Apple's flagship tablet computer, the iPad Air, can seemingly do anything. It's light and astonishingly slim, it's fast, it's a brilliabtly effective mobile work device. But is the iPad truly ready to replace the laptop? Should you ditch your Macbook Air for the iPad Air? Updated, 8th May 2014, to reflect updates to the MacBook Air line-up

With all the fancy upgrades Apple keeps rolling out for its top-of-the-line iPad tablets, we wanted to know if you could really ditch your laptop for the iPad. There was only one way to find out: replacing a MacBook Air with an iPad Air for a day, and seeing if we could cope.

Along the way we've got two obvious points of comparison between these two products: the hardware side, and the software. We wanted to compare the two most alike products in Apple's lineup (by name and by look), and hardware-wise, the two actually aren't too different when looking at pure tech specs.

iPad Air vs MacBook Air comparison review: Tech specs

The iPad Air Wi-Fi + 3G model measures 169.5 mm by 240 mm, with a depth of 7.5mm, and weighs 478g; while the smaller (11in-screen) Macbook Air weighs 1.08 kg and is 30 cm by 19.2 cm, with a depth of 1.7 cm when the laptop is closed.

iPad Air

The ultra-light iPad Air. Read our full iPad Air review, and our other iPad reviews

Although the MacBook Air is nearly twice the weight of the iPad Air, both machines live up to their names as being light as, well, you know. You obviously don't flip open the iPad beyond peeling off its Smart Cover, so the user experience is different, and each is comfortably light enough for its chosen purpose.

Using the iPad to do anything for extended periods of time also depends on your accessories… and arm strength. The iPad Air's inability to stand of its own accord makes it like a baby that can't do much else but lay on its belly. Thank goodness for mum and dad's help propping him up... and the Smart Cover.

Consider the MacBook Air the iPad's cool older sister: the one who can ride her bike without training wheels, but still wears a helmet because that's the safe thing to do. (The helmet stands for some sort of protective carrying case in this metaphor, for the record.)

MacBook Air 2013

MacBook Air (2013) review

One small item in the iPad's favour is that you can choose which colour iPad Air you'd like - although you only get two choices. The MacBook is only available in silver.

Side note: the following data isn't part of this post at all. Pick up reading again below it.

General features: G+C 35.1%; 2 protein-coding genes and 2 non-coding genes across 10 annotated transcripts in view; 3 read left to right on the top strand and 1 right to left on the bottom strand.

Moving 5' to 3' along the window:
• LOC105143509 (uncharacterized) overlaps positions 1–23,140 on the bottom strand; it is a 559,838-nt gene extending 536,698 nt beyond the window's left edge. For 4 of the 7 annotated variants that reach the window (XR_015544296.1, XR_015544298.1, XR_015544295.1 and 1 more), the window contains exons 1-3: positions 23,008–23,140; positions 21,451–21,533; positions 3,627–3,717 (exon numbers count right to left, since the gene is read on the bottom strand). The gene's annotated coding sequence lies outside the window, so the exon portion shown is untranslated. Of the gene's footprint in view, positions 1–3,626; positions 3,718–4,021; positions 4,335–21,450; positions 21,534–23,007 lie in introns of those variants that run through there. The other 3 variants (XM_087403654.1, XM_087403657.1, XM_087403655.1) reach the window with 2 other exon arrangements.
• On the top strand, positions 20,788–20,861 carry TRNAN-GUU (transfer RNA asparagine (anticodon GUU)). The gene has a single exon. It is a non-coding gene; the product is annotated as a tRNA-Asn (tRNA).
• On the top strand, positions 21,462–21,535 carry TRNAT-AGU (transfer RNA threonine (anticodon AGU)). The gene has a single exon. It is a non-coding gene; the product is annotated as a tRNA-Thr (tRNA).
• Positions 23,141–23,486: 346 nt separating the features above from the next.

iPad Air vs MacBook Air comparison review: Software

Not to repeat the obvious, but the MacBook Air and iPad Air offer wholly different user experiences, most notably in the operating systems.

Sure, there are loads of apps out there to allow you to do many of the same things on the iPad as the MacBook, but don't expect to do the same things in the same ways.

Case-in-point: word processing. The iOS version of the Pages app, for example, is powerful and there's really not much you feel you're missing when tapping out a quick story. But copy-pasting things like quotes or numbers or anything really from the web browser to the document is time-consuming and requires more gestures than I'd like. Of course, this all is made easier using a wireless keyboard, but that'll cost you extra.

Again, pointing out the obvious, but iPad users can't have multiple windows open on the same screen, so if the aim is to multitask, you’ll be switching back and forth between apps. This is easier on iOS 7, but still more of a hassle if you're trying to work between multiple documents. The MacBook Air is a far stronger proposition when flipping between multiple programs and documents.

iPad Air vs MacBook Air comparison review: Price

Finally, let's talk about price. The lower price tag is one of the things that lead buyers towards tablets rather than laptops, but Apple recently cut the price of its MacBook Air line-up so this is less of an issue than it was.

The cheapest 11-inch Macbook Air now sets you back £749 (rather than the £849 it cost in April). This is still considerably higher than the entry-level (16GB, Wi-Fi-only) iPad Air's £399 price tag, but obviously comes with far more storage and a bigger screen. The high-end iPads (the maximum spec peaks at £739) are comparable in price to the cheapest MacBook Airs.

iPad Air vs MacBook Air comparison review: Conclusion

As you've probably realised by now, trying to compare the iPad Air with the Macbook Air is comparing apples with oranges. Sure, you get some of the same things from both products, but ultimately they're two different products offering different experiences. And it's up to you, the buyer, to decide which is best for you - or whether you'll just get both.

Lauren Dezenski on Twitter | Macworld UK on Twitter

See also:

iPad Air vs iPad 4 comparison review: Is it worth upgrading from your iPad 4 to Apple's new iPad Air?

iPad mini 2 vs iPad Air comparison review: Which new iPad should I buy?